Samsung is believed to have acquired camera technology company Corephotonics. That may not come across as a big deal at first but look closely at what the company does and the implications this can have for Samsung smartphones going forward and it becomes evident that Samsung has made an important strategic decision here.
Samsung's flagship smartphones have always had good cameras but it often felt like the company wasn't pushing the envelope as much as it should have, the variable aperture lens introduced with the Galaxy S9 being an exception. It seems to be getting more serious about this now.
Corephotonics is an Israeli company that specializes in dual camera technologies for mobile devices. It's the company that has supplied Oppo with a 5x telephoto lens and its recently unveiled 10x zoom camera. Corephotonics doesn't actually build the cameras itself, it just designs them.
One can argue that while smartphone cameras have significantly improved over the past few years, they still leave a lot to be desired in the zoom department. Digital zoom is still the only way to get closer to the subject on many devices but the more you zoom in, the more image quality you end up losing. Corephotonics has been able to overcome a significant barrier in enabling optical zoom on smartphones.
Optical zoom lenses need quite a bit of space and can thus not fit in with the overall thin and light aesthetic of modern devices. So manufacturers can either do something unusual or stick with digital zoom. Samsung did the former with the Galaxy S4 Zoom. It was essentially a point-and-shoot camera with an Android phone at the back. It had a 10x optical zoom lens paired with a 16-megapixel sensor. Samsung never made another device like this and that concluded the literal “camera phone” experiment.
Samsung's flagship smartphones do come with 2x optical zoom now. That's the most you can get before the camera utilizes digital zoom. I particularly like this feature on my Galaxy Note 9 as the optical zoom has come in handy taking pictures when traveling. Now imagine having 5x or 10x zoom on your Samsung flagship without the device appearing out of the ordinary and any major loss in quality. That's what Corephotonics' technology makes possible.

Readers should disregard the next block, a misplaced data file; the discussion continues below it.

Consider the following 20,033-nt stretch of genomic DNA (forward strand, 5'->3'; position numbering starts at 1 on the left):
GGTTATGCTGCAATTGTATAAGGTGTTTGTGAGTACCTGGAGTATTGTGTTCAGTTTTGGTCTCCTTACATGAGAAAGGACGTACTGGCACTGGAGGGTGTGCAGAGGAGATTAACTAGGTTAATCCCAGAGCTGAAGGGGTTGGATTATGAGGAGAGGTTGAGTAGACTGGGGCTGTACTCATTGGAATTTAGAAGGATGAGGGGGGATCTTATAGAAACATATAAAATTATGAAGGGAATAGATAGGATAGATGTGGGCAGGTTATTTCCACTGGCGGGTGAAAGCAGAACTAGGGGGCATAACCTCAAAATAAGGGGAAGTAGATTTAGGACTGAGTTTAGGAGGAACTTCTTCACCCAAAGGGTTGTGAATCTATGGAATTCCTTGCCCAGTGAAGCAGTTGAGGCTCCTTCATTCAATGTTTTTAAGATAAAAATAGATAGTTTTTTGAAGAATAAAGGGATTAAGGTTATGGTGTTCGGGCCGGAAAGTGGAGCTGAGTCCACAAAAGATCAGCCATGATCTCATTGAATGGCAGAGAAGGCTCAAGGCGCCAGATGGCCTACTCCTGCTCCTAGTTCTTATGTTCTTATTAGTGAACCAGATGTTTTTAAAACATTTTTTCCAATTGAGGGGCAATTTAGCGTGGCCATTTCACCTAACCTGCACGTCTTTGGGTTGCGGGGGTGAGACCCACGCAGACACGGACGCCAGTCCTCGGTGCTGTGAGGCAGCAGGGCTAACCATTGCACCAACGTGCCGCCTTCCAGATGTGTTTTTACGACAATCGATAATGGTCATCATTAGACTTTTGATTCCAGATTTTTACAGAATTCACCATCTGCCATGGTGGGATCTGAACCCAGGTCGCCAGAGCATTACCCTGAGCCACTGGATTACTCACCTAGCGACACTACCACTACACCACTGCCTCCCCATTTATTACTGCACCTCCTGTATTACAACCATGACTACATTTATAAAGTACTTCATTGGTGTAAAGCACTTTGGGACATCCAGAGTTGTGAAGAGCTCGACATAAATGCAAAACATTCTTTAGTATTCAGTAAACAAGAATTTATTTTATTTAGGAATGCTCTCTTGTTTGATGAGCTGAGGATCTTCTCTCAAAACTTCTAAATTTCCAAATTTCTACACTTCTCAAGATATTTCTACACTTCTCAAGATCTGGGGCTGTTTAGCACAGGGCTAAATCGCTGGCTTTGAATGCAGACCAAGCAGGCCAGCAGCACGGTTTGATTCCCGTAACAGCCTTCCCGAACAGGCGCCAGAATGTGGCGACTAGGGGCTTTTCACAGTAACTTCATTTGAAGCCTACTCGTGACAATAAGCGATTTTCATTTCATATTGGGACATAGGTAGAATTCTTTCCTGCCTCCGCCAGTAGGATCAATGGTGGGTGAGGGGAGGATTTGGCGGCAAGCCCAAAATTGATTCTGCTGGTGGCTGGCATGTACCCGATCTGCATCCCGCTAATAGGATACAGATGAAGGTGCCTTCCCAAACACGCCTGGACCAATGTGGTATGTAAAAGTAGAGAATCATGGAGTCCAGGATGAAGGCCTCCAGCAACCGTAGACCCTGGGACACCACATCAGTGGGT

Oppo unveiled the Corephotonics-designed 5x telephoto lens back in 2017 and will also be unveiling the 10x lens at MWC next month. Some reports suggest that the company has even made a 25x telephoto lens for smartphones. The optical magnification can't technically be regarded as “zoom” since these are fixed lens systems, so users switch between standard, wide and telephoto. The zoom between them is digital and minimal quality loss can be ensured with processing.
This is achieved by flipping the telephoto sensor on its side to effectively create a periscope. The workaround allows for a longer telephoto lens to be fit inside a thin device. Samsung stands to gain this camera technology with its acquisition of this company. It already has ample experience in developing camera sensors. Samsung also has the production facilities and the deep pockets to really make something of this.
Customers really expect a lot out of the camera on their devices, even more so if they're paying top dollar for a flagship. It will thus help Samsung set its devices apart from the competition with improved camera functionality. The company will also be able to brag about significantly more optical magnification compared to devices from the likes of Huawei and Apple. Its acquisition of Corephotonics would likely mean that the company's work with Oppo would come to an end.
Samsung has really stepped up its game in the camera department in recent months. It launched its first triple-camera smartphone, the Galaxy A7 (2018), last year. That was followed up with the world's first quad-camera phone, the Galaxy A9 (2018), a few months back. It has even put ultra-wide cameras on its latest Galaxy M series. These are sub-$150 devices and offer something that no competitors in this price bracket do. It clearly sees the camera as a way to capture consumers' attention for its products and it seems to be working.
The Korean giant has all of the resources on hand to take advantage of Corephotonics' technology. It remains to be seen, though, when we'll get to see the fruits of its labor. The company hasn't confirmed the reported $155 million acquisition but such deals seldom are. Nonetheless, this is certainly a promising development, one that can result in Samsung devices that stand tall above the competition.